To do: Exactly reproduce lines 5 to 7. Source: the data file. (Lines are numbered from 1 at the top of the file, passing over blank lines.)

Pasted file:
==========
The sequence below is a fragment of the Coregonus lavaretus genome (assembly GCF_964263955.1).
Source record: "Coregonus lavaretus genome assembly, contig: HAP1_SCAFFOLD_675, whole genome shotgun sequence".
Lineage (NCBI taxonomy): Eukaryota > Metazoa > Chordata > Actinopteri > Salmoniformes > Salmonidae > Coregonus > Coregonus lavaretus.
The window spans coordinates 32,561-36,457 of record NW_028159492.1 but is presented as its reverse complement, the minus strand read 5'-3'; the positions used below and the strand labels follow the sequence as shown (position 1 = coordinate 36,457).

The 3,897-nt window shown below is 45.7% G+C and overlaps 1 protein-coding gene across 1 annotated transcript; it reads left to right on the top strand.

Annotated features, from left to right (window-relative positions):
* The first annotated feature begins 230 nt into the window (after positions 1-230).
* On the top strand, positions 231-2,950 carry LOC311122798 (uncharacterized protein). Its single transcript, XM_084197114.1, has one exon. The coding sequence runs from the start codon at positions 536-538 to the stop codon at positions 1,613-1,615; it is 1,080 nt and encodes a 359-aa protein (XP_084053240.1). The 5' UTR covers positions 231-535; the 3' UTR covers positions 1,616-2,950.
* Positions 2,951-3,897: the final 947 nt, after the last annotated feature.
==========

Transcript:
The 3,897-nt window shown below is 45.7% G+C and overlaps 1 protein-coding gene across 1 annotated transcript; it reads left to right on the top strand.

Annotated features, from left to right (window-relative positions):
* The first annotated feature begins 230 nt into the window (after positions 1-230).